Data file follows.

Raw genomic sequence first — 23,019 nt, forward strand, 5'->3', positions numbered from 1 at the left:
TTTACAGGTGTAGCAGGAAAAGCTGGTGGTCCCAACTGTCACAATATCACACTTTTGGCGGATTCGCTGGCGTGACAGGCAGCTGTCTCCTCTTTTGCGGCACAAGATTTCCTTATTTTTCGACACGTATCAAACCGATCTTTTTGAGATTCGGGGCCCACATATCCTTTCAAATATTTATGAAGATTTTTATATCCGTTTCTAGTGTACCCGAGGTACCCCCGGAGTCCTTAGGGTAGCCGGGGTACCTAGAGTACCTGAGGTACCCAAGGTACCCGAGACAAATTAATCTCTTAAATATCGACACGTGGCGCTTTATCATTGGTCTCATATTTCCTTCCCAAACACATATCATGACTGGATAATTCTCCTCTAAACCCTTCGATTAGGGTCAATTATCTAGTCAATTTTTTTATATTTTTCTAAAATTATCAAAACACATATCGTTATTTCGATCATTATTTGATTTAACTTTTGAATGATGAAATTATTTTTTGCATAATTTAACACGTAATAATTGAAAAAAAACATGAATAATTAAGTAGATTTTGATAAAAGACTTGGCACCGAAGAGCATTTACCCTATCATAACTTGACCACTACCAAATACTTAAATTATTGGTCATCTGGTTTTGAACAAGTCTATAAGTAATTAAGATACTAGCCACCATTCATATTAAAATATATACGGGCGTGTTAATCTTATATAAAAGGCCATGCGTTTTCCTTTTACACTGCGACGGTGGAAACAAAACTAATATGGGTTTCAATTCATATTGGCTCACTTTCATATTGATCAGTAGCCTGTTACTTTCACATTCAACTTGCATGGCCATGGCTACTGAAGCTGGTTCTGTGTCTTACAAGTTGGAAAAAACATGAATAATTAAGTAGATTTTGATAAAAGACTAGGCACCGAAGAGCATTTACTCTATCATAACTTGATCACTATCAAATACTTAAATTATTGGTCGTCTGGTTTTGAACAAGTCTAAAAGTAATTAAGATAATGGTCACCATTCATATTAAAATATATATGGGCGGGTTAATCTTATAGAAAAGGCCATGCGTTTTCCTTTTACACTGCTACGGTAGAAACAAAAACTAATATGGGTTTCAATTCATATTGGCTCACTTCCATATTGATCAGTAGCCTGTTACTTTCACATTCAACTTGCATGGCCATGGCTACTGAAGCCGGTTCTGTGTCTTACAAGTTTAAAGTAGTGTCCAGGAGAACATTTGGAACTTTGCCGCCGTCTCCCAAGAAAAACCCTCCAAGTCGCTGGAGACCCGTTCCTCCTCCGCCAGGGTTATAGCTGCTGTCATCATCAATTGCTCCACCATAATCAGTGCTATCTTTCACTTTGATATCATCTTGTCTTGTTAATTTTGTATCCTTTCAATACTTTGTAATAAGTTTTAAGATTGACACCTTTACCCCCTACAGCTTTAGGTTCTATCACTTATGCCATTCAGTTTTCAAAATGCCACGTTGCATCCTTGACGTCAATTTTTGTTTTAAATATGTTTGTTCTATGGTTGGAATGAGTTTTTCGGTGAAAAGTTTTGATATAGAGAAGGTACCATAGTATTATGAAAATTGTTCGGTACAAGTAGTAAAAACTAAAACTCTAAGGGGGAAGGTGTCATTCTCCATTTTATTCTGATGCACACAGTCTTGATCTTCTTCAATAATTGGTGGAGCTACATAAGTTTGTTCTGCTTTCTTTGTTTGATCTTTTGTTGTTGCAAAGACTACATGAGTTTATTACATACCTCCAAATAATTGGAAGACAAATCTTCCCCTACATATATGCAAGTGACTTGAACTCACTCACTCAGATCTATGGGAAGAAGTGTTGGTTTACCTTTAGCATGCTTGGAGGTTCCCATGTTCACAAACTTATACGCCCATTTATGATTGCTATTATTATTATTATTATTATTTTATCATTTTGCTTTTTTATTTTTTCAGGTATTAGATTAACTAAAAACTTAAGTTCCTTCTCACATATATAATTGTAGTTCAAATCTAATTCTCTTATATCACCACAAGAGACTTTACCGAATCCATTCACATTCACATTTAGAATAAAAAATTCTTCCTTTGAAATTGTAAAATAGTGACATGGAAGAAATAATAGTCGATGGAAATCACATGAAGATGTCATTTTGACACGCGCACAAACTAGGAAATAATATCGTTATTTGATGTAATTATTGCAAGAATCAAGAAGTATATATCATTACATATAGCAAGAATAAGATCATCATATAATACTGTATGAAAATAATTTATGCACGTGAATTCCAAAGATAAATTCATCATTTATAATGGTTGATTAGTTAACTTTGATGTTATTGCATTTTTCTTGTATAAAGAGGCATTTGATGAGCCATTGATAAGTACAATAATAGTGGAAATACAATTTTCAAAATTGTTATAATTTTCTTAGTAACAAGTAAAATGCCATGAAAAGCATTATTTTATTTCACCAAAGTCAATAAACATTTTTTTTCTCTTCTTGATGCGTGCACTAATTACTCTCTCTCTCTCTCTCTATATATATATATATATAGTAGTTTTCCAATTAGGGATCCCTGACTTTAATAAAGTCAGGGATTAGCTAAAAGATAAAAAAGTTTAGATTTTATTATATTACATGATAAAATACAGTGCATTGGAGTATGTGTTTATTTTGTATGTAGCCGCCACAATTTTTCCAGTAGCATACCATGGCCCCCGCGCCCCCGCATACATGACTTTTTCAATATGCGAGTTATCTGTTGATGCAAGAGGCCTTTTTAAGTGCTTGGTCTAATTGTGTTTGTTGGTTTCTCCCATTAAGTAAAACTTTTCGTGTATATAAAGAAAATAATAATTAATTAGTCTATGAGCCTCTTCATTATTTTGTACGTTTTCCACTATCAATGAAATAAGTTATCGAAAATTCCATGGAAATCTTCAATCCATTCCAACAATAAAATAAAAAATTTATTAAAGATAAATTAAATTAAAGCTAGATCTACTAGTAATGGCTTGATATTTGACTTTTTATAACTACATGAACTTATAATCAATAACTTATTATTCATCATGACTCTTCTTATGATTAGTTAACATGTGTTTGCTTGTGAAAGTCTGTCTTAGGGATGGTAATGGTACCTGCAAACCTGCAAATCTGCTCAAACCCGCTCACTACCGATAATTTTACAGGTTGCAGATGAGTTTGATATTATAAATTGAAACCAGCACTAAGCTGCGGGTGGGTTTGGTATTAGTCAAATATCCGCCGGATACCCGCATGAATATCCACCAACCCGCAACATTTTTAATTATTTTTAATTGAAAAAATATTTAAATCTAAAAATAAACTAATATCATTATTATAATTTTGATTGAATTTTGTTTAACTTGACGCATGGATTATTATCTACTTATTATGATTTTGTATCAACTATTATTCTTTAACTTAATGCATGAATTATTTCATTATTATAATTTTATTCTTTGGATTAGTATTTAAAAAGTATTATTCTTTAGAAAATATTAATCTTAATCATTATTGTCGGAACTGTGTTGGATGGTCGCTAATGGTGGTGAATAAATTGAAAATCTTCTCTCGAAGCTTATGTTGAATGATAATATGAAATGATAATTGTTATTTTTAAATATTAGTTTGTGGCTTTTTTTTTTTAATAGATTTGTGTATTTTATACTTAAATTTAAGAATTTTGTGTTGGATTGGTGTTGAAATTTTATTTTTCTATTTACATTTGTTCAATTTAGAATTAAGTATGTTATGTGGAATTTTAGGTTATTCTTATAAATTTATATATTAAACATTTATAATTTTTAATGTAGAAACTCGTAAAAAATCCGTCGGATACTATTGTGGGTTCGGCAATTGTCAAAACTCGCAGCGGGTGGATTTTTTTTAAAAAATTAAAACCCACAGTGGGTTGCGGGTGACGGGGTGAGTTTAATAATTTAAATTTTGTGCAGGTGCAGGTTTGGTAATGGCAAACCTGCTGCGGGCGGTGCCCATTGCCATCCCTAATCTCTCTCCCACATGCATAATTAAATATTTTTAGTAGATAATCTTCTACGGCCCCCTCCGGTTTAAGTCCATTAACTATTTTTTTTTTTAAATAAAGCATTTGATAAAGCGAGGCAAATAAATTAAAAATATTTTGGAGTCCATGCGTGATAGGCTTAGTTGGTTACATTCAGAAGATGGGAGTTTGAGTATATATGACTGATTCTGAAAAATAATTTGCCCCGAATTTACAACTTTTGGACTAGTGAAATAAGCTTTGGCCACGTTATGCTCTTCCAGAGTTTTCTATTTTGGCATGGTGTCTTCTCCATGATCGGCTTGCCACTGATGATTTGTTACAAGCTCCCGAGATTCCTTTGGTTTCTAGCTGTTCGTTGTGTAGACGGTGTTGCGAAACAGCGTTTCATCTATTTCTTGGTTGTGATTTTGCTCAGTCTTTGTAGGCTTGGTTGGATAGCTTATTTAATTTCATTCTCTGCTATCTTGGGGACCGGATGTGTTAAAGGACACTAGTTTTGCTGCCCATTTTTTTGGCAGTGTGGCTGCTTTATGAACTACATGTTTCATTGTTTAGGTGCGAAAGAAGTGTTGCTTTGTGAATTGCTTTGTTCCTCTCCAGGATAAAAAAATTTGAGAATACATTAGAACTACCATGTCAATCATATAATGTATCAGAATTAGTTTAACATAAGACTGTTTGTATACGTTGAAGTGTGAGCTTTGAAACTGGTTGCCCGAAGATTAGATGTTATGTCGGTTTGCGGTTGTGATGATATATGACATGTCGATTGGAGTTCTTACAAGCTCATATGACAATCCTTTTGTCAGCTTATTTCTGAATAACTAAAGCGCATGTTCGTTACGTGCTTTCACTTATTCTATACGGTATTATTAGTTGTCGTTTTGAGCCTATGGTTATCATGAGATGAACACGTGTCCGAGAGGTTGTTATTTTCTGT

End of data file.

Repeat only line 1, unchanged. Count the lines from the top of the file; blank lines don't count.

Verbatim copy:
Raw genomic sequence first — 23,019 nt, forward strand, 5'->3', positions numbered from 1 at the left: